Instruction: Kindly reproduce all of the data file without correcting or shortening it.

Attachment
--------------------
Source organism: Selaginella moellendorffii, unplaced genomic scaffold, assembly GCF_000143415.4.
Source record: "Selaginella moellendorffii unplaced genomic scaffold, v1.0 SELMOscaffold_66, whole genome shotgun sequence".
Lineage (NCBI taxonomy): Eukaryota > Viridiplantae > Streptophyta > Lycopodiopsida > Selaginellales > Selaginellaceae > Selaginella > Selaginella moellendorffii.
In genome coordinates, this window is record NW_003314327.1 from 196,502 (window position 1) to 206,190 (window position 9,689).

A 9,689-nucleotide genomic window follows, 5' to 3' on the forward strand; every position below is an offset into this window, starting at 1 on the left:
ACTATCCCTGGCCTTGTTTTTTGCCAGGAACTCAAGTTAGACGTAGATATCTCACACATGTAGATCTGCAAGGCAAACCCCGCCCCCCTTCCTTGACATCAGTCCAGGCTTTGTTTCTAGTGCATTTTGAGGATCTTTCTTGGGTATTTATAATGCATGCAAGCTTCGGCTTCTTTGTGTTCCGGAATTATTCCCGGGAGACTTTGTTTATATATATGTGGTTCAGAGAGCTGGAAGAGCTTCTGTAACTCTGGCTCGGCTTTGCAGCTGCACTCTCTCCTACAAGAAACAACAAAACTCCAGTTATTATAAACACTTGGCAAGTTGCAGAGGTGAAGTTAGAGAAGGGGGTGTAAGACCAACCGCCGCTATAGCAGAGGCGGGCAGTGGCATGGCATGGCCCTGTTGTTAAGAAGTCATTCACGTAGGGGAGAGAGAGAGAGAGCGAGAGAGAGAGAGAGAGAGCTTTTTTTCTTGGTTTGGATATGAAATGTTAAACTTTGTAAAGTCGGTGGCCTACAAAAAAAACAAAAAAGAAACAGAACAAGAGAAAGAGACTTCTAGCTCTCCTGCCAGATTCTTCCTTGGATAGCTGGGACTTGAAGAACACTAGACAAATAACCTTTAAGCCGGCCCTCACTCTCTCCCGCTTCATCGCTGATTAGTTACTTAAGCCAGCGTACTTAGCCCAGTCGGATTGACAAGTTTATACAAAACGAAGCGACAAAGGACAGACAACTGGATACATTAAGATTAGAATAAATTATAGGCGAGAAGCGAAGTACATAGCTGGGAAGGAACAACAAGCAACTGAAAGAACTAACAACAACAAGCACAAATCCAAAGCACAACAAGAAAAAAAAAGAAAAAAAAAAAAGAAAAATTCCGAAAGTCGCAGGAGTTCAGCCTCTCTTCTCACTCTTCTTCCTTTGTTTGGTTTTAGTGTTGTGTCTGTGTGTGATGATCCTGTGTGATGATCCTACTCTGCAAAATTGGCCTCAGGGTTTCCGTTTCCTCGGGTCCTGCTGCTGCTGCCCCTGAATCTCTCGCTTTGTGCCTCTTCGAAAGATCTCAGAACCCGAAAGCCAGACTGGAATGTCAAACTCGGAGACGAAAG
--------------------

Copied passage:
Source organism: Selaginella moellendorffii, unplaced genomic scaffold, assembly GCF_000143415.4.
Source record: "Selaginella moellendorffii unplaced genomic scaffold, v1.0 SELMOscaffold_66, whole genome shotgun sequence".
Lineage (NCBI taxonomy): Eukaryota > Viridiplantae > Streptophyta > Lycopodiopsida > Selaginellales > Selaginellaceae > Selaginella > Selaginella moellendorffii.
In genome coordinates, this window is record NW_003314327.1 from 196,502 (window position 1) to 206,190 (window position 9,689).

A 9,689-nucleotide genomic window follows, 5' to 3' on the forward strand; every position below is an offset into this window, starting at 1 on the left:
ACTATCCCTGGCCTTGTTTTTTGCCAGGAACTCAAGTTAGACGTAGATATCTCACACATGTAGATCTGCAAGGCAAACCCCGCCCCCCTTCCTTGACATCAGTCCAGGCTTTGTTTCTAGTGCATTTTGAGGATCTTTCTTGGGTATTTATAATGCATGCAAGCTTCGGCTTCTTTGTGTTCCGGAATTATTCCCGGGAGACTTTGTTTATATATATGTGGTTCAGAGAGCTGGAAGAGCTTCTGTAACTCTGGCTCGGCTTTGCAGCTGCACTCTCTCCTACAAGAAACAACAAAACTCCAGTTATTATAAACACTTGGCAAGTTGCAGAGGTGAAGTTAGAGAAGGGGGTGTAAGACCAACCGCCGCTATAGCAGAGGCGGGCAGTGGCATGGCATGGCCCTGTTGTTAAGAAGTCATTCACGTAGGGGAGAGAGAGAGAGAGCGAGAGAGAGAGAGAGAGAGCTTTTTTTCTTGGTTTGGATATGAAATGTTAAACTTTGTAAAGTCGGTGGCCTACAAAAAAAACAAAAAAGAAACAGAACAAGAGAAAGAGACTTCTAGCTCTCCTGCCAGATTCTTCCTTGGATAGCTGGGACTTGAAGAACACTAGACAAATAACCTTTAAGCCGGCCCTCACTCTCTCCCGCTTCATCGCTGATTAGTTACTTAAGCCAGCGTACTTAGCCCAGTCGGATTGACAAGTTTATACAAAACGAAGCGACAAAGGACAGACAACTGGATACATTAAGATTAGAATAAATTATAGGCGAGAAGCGAAGTACATAGCTGGGAAGGAACAACAAGCAACTGAAAGAACTAACAACAACAAGCACAAATCCAAAGCACAACAAGAAAAAAAAAGAAAAAAAAAAAAGAAAAATTCCGAAAGTCGCAGGAGTTCAGCCTCTCTTCTCACTCTTCTTCCTTTGTTTGGTTTTAGTGTTGTGTCTGTGTGTGATGATCCTGTGTGATGATCCTACTCTGCAAAATTGGCCTCAGGGTTTCCGTTTCCTCGGGTCCTGCTGCTGCTGCCCCTGAATCTCTCGCTTTGTGCCTCTTCGAAAGATCTCAGAACCCGAAAGCCAGACTGGAATGTCAAACTCGGAGACGAAAG